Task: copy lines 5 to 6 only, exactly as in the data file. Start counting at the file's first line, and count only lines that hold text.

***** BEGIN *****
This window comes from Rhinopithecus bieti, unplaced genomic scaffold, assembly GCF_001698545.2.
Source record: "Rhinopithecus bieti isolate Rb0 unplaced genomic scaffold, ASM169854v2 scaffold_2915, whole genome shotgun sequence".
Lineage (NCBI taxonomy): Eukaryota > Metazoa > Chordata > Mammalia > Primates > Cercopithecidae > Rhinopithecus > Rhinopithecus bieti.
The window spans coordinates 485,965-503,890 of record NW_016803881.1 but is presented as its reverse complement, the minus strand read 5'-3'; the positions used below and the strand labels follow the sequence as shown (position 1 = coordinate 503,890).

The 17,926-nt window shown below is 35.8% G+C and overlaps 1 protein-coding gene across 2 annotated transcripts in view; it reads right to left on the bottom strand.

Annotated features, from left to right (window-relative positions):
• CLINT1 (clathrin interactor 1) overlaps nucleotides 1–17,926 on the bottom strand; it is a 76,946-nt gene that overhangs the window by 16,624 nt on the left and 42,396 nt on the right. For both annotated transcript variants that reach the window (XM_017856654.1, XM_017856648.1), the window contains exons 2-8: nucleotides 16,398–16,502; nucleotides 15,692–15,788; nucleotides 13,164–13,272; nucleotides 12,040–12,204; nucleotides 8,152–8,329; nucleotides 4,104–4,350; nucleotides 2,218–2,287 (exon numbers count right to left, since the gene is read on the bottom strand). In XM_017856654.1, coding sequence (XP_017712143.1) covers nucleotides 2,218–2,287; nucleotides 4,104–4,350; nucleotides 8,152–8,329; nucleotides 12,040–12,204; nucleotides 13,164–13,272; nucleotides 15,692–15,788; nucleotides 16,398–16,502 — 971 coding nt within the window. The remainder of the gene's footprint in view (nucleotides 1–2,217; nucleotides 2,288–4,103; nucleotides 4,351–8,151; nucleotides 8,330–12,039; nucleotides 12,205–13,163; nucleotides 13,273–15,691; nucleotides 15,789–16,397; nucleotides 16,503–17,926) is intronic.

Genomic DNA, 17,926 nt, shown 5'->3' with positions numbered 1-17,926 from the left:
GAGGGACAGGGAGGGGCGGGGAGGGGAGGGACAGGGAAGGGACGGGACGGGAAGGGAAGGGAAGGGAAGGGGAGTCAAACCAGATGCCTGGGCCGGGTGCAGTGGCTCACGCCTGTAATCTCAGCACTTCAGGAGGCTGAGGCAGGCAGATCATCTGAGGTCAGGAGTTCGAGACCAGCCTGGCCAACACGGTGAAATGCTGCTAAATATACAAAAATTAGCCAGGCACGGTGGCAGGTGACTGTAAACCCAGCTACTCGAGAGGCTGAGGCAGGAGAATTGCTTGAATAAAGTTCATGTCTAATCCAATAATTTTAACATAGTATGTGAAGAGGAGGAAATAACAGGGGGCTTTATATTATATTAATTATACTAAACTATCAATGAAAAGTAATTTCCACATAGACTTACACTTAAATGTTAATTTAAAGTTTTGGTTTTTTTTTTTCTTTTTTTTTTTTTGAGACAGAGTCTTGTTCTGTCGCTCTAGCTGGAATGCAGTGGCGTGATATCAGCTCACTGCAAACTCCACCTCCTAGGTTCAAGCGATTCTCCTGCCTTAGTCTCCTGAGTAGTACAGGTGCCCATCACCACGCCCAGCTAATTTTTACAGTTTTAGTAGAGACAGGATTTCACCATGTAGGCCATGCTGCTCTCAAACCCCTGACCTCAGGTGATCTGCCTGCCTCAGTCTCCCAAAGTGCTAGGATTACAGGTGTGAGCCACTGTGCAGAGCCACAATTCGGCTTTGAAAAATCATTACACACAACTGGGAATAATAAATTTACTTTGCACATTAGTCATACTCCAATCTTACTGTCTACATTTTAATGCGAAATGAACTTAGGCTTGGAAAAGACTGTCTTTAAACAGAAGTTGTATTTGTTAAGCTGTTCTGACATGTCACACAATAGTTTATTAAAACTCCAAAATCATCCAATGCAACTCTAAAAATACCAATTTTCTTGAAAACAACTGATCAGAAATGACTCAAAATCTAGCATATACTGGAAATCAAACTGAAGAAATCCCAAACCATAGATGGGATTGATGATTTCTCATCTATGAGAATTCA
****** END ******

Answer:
The 17,926-nt window shown below is 35.8% G+C and overlaps 1 protein-coding gene across 2 annotated transcripts in view; it reads right to left on the bottom strand.

Annotated features, from left to right (window-relative positions):